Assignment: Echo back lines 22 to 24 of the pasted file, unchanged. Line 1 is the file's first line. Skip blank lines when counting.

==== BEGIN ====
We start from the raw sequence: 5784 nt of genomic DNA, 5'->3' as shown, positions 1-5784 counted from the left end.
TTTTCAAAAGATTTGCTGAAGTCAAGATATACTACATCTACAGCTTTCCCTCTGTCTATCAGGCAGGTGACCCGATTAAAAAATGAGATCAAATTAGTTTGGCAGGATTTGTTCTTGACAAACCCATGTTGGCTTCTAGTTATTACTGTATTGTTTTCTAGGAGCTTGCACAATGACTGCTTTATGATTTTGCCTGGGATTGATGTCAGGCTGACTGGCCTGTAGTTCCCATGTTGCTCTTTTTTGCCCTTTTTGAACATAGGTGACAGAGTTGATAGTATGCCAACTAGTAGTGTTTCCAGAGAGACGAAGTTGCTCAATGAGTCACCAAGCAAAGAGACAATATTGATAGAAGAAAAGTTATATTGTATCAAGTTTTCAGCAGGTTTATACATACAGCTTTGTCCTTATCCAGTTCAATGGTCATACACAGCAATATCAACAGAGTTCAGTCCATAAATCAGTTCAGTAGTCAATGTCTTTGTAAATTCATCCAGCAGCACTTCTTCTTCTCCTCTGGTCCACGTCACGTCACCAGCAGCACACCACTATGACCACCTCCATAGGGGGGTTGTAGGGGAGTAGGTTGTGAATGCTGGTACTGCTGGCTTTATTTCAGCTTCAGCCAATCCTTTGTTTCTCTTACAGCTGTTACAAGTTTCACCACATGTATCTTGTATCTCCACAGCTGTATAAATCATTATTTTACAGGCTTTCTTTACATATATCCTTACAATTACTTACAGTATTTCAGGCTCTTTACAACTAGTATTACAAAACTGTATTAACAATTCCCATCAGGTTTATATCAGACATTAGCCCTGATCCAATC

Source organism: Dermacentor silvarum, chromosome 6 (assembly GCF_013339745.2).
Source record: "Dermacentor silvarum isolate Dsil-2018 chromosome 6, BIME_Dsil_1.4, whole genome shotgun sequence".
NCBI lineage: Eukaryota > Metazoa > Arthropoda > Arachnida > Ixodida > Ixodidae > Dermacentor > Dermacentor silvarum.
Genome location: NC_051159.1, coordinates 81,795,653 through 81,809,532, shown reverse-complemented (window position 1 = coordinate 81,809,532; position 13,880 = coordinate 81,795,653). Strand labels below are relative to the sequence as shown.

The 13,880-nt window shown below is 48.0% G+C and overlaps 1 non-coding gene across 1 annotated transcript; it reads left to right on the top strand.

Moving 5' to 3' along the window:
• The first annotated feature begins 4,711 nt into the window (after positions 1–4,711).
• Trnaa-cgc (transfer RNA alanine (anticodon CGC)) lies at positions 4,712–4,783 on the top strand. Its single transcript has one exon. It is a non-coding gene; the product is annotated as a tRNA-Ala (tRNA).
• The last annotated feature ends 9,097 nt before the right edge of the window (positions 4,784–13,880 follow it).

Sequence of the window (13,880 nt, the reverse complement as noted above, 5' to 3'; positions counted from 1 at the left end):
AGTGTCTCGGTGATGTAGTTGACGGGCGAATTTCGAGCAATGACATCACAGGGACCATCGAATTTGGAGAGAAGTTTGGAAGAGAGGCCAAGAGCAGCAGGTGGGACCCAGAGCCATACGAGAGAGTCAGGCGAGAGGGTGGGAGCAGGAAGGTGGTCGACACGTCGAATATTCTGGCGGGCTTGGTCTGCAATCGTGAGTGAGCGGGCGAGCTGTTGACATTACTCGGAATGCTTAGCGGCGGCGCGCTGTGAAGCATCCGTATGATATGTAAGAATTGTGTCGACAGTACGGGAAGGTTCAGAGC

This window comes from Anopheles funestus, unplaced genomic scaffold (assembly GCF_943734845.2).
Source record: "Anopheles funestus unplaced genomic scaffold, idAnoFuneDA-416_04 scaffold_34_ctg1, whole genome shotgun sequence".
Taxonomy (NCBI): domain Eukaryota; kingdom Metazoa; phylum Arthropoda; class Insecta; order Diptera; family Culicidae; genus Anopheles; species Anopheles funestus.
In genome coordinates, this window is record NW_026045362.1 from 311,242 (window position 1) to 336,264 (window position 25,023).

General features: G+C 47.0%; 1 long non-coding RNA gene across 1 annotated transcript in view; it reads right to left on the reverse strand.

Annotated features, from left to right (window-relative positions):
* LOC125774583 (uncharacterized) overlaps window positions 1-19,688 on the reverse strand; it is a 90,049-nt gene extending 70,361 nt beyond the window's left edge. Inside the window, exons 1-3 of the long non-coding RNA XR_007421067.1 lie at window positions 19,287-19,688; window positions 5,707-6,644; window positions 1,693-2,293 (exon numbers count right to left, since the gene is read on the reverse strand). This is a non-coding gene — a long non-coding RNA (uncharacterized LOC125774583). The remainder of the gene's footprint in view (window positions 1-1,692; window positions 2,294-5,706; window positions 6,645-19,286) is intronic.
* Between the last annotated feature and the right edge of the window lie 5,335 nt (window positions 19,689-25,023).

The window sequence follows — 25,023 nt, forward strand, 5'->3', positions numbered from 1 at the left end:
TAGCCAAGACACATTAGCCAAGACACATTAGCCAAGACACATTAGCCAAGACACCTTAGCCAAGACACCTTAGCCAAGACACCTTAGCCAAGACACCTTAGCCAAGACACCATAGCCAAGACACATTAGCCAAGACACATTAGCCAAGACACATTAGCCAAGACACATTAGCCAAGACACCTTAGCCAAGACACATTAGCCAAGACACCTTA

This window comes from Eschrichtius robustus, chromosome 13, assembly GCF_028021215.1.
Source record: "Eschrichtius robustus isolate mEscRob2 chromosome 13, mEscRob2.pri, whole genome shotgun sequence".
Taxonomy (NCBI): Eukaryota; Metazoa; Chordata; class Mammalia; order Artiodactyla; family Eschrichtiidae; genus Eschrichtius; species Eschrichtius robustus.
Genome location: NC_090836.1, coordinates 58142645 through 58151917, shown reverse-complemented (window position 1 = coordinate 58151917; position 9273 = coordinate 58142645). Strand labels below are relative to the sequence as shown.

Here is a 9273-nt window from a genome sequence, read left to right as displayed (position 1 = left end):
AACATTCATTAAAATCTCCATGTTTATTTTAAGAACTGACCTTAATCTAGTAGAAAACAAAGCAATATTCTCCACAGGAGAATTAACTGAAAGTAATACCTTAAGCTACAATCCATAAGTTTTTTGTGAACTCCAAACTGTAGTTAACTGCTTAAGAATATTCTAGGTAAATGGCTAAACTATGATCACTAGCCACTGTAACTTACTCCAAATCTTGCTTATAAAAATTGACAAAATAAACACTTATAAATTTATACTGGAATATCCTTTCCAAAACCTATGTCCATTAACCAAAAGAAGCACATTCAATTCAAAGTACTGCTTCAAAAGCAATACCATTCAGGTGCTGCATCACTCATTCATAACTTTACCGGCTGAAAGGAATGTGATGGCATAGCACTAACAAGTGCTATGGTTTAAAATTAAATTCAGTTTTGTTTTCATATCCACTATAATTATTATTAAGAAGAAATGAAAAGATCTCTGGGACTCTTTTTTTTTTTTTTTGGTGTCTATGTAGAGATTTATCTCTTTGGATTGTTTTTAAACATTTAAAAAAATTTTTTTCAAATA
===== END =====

The window sequence follows — 25,023 nt, forward strand, 5'->3', positions numbered from 1 at the left end:
TAGCCAAGACACATTAGCCAAGACACATTAGCCAAGACACATTAGCCAAGACACCTTAGCCAAGACACCTTAGCCAAGACACCTTAGCCAAGACACCTTAGCCAAGACACCATAGCCAAGACACATTAGCCAAGACACATTAGCCAAGACACATTAGCCAAGACACATTAGCCAAGACACCTTAGCCAAGACACATTAGCCAAGACACCTTA

This window comes from Eschrichtius robustus, chromosome 13, assembly GCF_028021215.1.